Major American Jewish organizations are praising President Bush's support for Israeli plans to withdraw from Gaza (search) and maintain some settlements in the West Bank (search) — but a few groups are criticizing him.

Jewish voters are being courted by both Republicans and Democrats, but many Jewish groups see little difference on Israel between Bush and challenger John Kerry.

The president was blunter than his predecessors in supporting Israel on settlements, borders and the Palestinian refugees' right to return to homes they lost in Israel's 1948 war for independence. Arabs are outraged, saying it confirms their view that the United States isn't an unbiased go-between in the conflict.

Among American Jewish groups, Bush's critics are few but vocal. Lewis Roth of Americans for Peace Now (search), linked to the Israeli group Peace Now, says Bush scuttled chances for the United States to be an effective peace broker.

The Zionist Organization of America (search), on the other hand, condemned the whole idea of removing Jewish settlements, saying it rewards terrorism and drives Jews from their homes.

By contrast, the Union for Reform Judaism (search) supports dismantling settlements and also considers Bush's position on Palestinian refugees "right and also practical," its president, Rabbi Eric H. Yoffie, said.

"There's a feeling in the American Jewish community that if the Arab world insists on the right to return, there will never be peace," he told The Associated Press.

Abraham H. Foxman, national director of the Anti-Defamation League (search), called Bush's new position, set down in a letter to Israeli Prime Minister Ariel Sharon, "a bold and historic step." In 2002, Bush broke taboos by endorsing Palestinian statehood, and now he has broken taboos by saying the Palestinians will not get everything they want, Foxman said.

"I believe we'll get closer to peace when we're politically honest," he said.

Foxman said he sees overwhelming support for Bush and Sharon in the American Jewish community but expects Israel to be just one of many issues for Jewish voters in the November presidential election.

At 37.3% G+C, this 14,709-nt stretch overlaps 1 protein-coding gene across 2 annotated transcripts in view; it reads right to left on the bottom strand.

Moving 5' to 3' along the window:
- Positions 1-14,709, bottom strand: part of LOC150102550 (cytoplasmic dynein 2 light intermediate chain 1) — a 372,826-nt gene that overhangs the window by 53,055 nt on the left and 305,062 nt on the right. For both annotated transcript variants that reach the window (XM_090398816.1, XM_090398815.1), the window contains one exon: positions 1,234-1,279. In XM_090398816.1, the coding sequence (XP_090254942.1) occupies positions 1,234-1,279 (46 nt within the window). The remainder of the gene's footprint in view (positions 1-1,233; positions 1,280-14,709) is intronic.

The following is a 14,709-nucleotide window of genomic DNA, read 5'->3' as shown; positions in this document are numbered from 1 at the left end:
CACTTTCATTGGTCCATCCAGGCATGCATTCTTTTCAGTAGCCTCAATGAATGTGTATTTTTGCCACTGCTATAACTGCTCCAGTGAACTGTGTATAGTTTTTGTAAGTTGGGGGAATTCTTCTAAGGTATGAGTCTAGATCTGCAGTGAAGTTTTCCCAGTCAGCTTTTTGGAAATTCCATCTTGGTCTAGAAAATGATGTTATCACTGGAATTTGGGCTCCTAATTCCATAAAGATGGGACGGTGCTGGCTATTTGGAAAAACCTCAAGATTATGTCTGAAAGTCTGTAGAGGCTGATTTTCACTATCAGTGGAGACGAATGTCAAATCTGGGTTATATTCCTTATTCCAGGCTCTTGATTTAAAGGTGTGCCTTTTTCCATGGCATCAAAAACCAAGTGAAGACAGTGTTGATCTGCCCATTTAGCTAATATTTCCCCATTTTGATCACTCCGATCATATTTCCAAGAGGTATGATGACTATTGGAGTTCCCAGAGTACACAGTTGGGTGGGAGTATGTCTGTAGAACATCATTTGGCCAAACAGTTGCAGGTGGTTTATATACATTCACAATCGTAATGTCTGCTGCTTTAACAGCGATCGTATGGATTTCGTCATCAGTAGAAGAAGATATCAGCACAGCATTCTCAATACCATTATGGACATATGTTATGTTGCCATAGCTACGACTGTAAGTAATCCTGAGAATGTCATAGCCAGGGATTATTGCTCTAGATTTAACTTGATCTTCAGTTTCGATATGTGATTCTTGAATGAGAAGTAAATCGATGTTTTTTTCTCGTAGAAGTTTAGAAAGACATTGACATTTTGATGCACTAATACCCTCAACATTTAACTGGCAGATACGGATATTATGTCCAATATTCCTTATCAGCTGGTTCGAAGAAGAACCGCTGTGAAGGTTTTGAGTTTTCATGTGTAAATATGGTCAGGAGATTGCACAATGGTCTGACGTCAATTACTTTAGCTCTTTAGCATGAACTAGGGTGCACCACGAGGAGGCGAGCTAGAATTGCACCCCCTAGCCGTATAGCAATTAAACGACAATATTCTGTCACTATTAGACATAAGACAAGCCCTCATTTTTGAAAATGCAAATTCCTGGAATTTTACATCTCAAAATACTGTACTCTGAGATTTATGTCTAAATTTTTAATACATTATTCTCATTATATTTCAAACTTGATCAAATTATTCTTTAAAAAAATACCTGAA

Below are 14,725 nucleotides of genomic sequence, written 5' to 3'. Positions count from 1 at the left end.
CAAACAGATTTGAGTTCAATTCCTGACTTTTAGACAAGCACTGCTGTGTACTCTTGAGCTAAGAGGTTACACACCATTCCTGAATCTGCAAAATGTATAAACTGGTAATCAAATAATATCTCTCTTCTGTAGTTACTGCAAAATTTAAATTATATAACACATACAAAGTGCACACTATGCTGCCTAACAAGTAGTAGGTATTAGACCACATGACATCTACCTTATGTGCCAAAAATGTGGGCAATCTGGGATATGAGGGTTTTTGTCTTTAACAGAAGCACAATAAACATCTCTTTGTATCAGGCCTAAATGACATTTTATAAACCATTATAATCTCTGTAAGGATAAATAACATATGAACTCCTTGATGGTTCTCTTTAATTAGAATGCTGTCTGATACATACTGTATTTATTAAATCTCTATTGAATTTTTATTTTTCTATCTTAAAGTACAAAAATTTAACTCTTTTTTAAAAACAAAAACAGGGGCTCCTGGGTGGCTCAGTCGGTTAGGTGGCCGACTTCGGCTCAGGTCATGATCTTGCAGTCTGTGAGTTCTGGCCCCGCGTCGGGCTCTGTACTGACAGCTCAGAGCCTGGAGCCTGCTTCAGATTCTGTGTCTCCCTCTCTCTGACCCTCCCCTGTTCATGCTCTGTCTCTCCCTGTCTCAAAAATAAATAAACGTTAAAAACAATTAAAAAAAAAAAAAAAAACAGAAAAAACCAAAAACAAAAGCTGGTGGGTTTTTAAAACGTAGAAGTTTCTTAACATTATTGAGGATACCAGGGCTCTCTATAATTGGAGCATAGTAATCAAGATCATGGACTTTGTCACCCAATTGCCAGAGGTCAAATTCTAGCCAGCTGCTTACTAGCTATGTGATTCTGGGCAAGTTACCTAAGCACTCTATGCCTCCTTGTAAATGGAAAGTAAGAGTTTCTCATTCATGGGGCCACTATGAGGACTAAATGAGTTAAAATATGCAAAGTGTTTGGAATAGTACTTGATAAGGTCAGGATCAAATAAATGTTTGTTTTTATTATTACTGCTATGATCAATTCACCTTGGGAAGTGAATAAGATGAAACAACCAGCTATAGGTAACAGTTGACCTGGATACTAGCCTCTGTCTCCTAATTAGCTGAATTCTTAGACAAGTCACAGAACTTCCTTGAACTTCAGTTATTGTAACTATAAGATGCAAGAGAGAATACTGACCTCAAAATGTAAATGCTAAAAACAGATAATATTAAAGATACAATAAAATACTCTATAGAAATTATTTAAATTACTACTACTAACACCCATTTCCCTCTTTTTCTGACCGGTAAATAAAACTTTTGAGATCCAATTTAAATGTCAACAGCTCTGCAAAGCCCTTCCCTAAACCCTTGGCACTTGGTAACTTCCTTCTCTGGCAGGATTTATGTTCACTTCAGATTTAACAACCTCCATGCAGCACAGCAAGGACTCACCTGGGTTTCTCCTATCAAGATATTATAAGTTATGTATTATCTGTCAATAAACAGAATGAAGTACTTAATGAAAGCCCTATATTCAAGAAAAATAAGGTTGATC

Jonathan Sarna, professor of American Jewish History at Brandeis University, said "probably it's a mistake" to expect a unified American Jewish view.

"I think what you'll find is perhaps a consensus that terrorism should be fought and that it's best for Israel if some way is found to end the stalemate. Exactly how to do that and which policy is best, I don't think there is consensus in the American Jewish community, as there is not in Israel itself," he said.

Tamara Wittes, a Middle East specialist at the Brookings Institution, said Jewish Americans are concentrated in some key states, including Florida, and that for many, supporting Israel is part of maintaining Jewish identity. However, she cautioned against seeing Bush's stance solely in terms of American Jews.

She said evangelical Christians, who are strongly pro-Israel, may have greater influence on the Bush White House than do Jews.

David A. Harris, executive director of the American Jewish Committee (search), said Democrats can count on 60 percent of Jewish voters, and Republicans on 20 percent, with the rest up for grabs. Jewish Americans have a greater impact on elections than their share of the population - 2 to 2.5 percent - because many are politically active, he added.

Although U.S. Jewish opinion isn't monolithic, "my impression is that there is very strong support for the results of the Bush-Sharon meeting," he said, adding that he believes most American Jews feel Israel knows best what it needs to do for security.

The American Jewish Committee applauded Bush for backing the Gaza pullout, while Rabbi Hersh M. Ginsberg, chairman of the Union of Orthodox Rabbis of the United States and Canada (search), said "anything that leads to peace, even if we have to give away land, is acceptable. We don't want any bloodshed."